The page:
Paulson & Co.
Just in time for Valentine’s Day comes the romantic story that the the 83 year-old hedge fund manager made a ton of money in 2013, and about 80%* it before his September 21st nuptials and can therefore keep to himself,** should this marriage should end in a similar manner to his first two. Read more »
‘Cause somebody’s recouped record losses in his Recovery fund, meaning somebody can start charging performance fees again! Read more »
- Fab’s claims that the key disputed email, in which he maybe-defrauded maybe-victim ACA, was “not accurate” but not “false,” an epistemologico-semiotic dispute that probably sounds better in French, and
- the fact that Fab got a base salary of $738,000 for his 19 months of paid leave, which is just sort of an odd base salary for a Goldman VP.1
Perhaps less perplexing is that Fab’s feelings about Abacus seem to have been less about bamboozling one client on behalf of another and more about just printing a trade, whichever direction it went in. John Carney reports that Goldman was taking too long getting ABN Amro to intermediate ACA’s guarantee of the super senior tranche of the deal, Paulson was getting antsy, and Fab, ever servicey, was trying to assuage their antsiness by just getting Goldman to do the deal naked: Read more »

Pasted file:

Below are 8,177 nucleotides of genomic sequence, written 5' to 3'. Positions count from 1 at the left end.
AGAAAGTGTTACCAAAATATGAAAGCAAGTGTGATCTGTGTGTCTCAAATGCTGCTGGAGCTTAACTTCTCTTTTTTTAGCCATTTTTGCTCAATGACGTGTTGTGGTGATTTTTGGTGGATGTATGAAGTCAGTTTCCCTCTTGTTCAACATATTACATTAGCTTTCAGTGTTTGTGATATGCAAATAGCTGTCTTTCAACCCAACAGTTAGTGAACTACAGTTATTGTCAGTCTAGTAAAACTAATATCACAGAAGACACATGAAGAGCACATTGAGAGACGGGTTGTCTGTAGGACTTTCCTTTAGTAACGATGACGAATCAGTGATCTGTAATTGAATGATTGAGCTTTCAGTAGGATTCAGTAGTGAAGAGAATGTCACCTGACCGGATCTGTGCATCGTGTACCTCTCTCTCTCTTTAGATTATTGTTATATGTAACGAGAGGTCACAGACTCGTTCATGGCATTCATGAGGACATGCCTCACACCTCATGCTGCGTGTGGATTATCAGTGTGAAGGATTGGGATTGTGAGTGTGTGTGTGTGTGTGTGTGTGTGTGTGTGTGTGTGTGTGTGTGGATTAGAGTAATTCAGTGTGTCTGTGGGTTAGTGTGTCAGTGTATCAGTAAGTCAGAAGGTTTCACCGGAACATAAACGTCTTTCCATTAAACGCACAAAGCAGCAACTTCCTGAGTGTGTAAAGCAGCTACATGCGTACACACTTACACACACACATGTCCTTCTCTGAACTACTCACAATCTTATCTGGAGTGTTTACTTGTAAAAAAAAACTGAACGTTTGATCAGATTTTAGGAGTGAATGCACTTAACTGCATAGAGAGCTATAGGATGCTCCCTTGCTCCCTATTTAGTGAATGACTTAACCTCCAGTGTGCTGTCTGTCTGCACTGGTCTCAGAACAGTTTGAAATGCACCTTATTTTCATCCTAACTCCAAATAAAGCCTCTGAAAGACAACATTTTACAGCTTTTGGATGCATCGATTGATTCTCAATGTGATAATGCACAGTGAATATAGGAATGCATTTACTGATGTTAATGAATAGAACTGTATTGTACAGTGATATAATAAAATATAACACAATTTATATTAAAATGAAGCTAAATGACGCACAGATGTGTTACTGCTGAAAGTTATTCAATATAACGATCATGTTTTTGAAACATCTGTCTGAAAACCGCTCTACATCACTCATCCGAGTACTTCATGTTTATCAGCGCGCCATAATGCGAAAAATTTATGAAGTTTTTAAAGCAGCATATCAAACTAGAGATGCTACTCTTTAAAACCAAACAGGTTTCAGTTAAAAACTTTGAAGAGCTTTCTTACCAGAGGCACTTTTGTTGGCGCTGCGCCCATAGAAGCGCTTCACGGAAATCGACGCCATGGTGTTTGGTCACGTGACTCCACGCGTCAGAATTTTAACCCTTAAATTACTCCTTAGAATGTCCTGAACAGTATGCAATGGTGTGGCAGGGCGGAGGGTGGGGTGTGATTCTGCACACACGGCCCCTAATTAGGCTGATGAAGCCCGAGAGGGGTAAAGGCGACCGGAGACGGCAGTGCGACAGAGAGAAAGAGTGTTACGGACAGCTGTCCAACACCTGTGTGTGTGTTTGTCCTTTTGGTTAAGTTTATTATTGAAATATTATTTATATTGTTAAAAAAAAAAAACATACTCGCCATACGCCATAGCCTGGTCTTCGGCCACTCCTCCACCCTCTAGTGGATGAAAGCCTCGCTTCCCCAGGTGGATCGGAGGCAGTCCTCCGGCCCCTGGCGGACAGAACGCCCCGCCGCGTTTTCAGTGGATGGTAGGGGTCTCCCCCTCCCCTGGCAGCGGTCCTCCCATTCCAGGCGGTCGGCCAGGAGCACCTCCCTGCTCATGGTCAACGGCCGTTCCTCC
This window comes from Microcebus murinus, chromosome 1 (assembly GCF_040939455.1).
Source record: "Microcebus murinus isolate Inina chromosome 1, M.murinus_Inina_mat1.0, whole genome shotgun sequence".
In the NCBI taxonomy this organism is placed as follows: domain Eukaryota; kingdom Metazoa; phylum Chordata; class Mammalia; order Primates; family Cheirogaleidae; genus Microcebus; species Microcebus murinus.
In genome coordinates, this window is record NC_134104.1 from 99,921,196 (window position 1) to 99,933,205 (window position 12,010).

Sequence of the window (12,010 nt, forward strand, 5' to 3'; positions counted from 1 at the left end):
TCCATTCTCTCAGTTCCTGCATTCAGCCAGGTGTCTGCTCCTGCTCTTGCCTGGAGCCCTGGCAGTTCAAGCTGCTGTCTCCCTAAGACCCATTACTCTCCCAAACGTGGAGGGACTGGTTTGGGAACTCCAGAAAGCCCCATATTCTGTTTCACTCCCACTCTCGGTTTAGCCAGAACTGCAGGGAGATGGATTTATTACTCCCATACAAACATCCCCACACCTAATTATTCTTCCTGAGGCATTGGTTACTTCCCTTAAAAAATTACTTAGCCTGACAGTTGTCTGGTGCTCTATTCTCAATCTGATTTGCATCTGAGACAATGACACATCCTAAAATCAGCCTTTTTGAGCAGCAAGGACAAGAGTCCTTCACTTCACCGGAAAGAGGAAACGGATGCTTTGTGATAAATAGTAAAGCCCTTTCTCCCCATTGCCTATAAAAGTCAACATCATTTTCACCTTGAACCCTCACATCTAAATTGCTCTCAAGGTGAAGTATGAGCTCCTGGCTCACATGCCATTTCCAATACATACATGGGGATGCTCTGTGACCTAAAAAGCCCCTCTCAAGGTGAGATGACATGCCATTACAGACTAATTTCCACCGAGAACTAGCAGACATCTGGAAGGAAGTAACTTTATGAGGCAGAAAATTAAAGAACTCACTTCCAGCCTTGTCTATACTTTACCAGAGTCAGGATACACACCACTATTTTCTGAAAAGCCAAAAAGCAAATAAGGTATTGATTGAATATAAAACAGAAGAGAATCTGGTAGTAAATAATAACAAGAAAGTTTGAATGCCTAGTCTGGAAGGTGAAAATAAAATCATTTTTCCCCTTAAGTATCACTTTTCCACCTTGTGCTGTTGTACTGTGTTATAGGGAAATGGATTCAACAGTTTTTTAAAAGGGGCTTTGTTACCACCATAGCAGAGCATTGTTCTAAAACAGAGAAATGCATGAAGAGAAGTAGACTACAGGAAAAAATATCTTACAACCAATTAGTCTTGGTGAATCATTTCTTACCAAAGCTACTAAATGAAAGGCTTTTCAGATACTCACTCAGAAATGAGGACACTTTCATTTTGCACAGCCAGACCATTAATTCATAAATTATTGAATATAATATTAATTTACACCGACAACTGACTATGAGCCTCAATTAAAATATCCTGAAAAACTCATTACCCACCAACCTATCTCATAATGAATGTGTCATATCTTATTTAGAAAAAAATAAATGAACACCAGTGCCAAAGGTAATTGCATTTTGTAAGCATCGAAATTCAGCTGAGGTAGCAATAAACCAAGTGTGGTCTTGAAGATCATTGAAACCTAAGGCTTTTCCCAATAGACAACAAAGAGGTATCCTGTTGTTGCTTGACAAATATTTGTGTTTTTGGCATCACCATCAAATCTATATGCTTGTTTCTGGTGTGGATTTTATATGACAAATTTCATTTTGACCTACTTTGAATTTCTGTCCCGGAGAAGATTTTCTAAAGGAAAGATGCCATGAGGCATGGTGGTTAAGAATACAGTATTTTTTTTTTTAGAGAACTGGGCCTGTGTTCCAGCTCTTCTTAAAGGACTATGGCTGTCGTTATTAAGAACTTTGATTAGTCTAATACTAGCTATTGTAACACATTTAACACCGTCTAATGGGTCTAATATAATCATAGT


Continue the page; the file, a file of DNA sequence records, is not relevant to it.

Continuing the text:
If you wanted to short the housing market in 2007 you could just buy protection on mortgage-backed securities via a synthetic CDO, and that’s what John Paulson did in the Abacus deal, for which Goldman Sachs and Fab Tourre got in trouble. But the problem with that is that buying protection costs money; just for instance the super-senior protection in Abacus would run you about 50bps, or around $4.5 million a year on the $909mm notional that ACA Capital wrapped.1 And who wants to throw away millions of dollars a year waiting for the housing market to crash?
So another way to short the market is to buy a lot of protection on senior tranches of CDOs (cheap because: what are the odds that the housing market will crash?) while also selling a little protection on junior tranches (expensive because the odds that there’ll be some defaults are higher). If you do this, you can have a positive carry (you get paid as more each year on the protection you sold than you pay on the protection you bought), but you can make just about as much money if the housing market craters and there are massive defaults. (The tradeoff is that if performance is mediocre, with some defaults, then you lose money on the junior protection you sold and don’t make it back on the senior protection you bought.)